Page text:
hammersklavier wrote:Principle of Sufficient Reason
Okay, I recently did a paper refuting Leibniz's monads. On what was, however, otherwise an "A+" paper, my teacher left me the following comment:
Where I asked, since monads are mental, ideal elements, in whose mind they would exist in, my teacher commented "They are minds themselves. Each monad is a mind." Since I'm going to present, and I know he'll bring that up, I'd like to know, since I've asked some of the other professors in the philosophy department here (and they've got no idea), one, how he came up with this, and two, how I can refute this notion, because what he is effectively challenging me to do is engage and dismiss the concept that a monad is its own mind.
. In Leibniz's PSR, everything has; a) a complete explanation, and b) nothing exists which cannot be fully explained. The complete explanation in Leibniz's PSR must be contained within the substance
. There is also complete reason, which entails that a thing has to be necessary and sufficient. Self sufficiency for Leibniz entails that there be some form of activity
(like a change in property or something like that.) Now, applying PSR, any change must be explained with each substance, but also any properties have to be explained by itself and not by something else
. This is where we get the neat Latin phrase from Leibniz Phenomena bene fundatum
(the well founded phenomena). So, essentially take away the fact that substances cannot be explained by substances. Important now is to understand a few points. Now a substance is self-sufficient, but like what was previously said, it has to be a) active, and b) maintain an active principle
. Also, all properties are representations.
Now shift for a second to notion notcause
, or more precisely, which is the dominant
monad. The monad that causes
is the one which reflects the world most accurately. This makes sense if you review the nature of the three types of monads. Now also think of the nature of appetition and cause and effect. Think of a film strip, where the next state of a captured scene is caused by the previous one. Within each "scene" or really "state," is what has, will, and will come to be already within it (i.e. PSR). You then get into the principles of knowledge, which is probably going too far, but that last sentence was what I was essentially getting at.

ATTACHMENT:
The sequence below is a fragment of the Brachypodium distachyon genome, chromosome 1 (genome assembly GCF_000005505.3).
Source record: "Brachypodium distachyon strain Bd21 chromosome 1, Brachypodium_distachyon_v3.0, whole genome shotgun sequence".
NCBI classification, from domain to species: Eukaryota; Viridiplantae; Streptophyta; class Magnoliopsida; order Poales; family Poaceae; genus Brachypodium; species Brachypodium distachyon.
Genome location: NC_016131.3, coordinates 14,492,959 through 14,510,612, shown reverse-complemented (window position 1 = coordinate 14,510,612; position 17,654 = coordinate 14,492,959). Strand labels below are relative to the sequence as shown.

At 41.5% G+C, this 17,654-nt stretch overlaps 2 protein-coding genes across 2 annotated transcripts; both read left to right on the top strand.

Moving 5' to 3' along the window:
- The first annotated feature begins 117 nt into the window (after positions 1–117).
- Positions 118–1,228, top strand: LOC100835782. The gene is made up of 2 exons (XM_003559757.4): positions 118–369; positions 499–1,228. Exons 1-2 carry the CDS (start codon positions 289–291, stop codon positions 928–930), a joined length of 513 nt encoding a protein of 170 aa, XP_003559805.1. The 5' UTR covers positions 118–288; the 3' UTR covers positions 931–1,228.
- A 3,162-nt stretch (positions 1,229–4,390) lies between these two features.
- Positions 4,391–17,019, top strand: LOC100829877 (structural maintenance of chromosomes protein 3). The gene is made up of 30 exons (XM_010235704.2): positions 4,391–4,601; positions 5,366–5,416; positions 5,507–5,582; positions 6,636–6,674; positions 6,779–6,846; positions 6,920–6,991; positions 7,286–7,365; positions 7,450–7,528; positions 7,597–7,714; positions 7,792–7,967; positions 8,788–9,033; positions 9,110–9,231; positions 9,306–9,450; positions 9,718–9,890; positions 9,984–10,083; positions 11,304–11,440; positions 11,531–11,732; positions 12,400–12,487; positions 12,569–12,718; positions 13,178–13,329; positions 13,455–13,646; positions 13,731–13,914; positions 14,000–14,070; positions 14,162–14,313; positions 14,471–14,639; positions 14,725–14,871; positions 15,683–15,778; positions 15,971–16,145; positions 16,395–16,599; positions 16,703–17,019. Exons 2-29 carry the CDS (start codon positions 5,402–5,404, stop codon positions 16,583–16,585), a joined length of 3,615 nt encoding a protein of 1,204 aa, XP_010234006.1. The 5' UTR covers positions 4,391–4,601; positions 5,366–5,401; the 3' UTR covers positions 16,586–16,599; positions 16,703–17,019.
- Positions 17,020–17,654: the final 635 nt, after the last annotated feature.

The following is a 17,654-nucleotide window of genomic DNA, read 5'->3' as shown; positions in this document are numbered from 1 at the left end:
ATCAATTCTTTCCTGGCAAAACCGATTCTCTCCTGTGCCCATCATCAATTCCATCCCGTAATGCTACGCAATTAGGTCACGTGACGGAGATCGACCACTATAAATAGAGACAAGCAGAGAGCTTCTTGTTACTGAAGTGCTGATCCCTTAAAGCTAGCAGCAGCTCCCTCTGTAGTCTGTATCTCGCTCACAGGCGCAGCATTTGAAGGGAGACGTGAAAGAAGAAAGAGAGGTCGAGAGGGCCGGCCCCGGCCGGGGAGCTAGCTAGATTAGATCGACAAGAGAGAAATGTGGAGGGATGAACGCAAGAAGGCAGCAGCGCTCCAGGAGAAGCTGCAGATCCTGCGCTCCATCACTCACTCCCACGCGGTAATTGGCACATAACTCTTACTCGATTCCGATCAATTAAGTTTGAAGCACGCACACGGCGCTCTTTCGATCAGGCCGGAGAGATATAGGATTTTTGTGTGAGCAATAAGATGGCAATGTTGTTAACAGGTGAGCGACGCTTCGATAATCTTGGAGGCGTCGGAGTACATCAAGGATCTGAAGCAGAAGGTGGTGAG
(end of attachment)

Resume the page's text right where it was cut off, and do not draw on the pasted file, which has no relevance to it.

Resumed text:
Now when the teacher said "They are minds themselves. Each monad is a mind," what I think he may be driving at is that there is clear division from the monad and the conception of the monad. It may be the way you phrased the point from which you noted the teachers response, but it seems as though you say that a monad is a conception of the mind, rather than a metaphysical substance or in fact a "soul." Berkeley is one of the few people in your period of modern philosophy who conceives the world esse est percippi (to be is to be perceived) but not Leibniz. Like what was previously said about monads, it is its own constitution within a plurality of substances. So a monad is essentially its own mind (think of the filmstrip analogy, attribute of monads, etc).
BTW, what I posited in my paper: that monads exist in the mind of God, wherein I discovered that if they do, then the Universe and all in it would too exist in the mind of God (following Leibniz's definition of monads), which led me to connect Leibniz's God with Spinoza's (which of course led, after a little reflection of ramifications, to dismissal), and that they exist in the mind of man, wherein I suggested that if they did, then man (with proper training) would be able to alter objective reality to his will, something we cannot do, which too led to dismissal.
I would say that monads do not exist in the mind of god because they are immune to interference. Remember that a monad is created as it is with what was, will, and will be all incorporated within it from creation. A monad is in many senses an innate object. But it sounds like a very interesting paper though. It sounds like you are investigating the similarities in Spinoza and Leibniz's notions of neccessitarianism. Good stuff!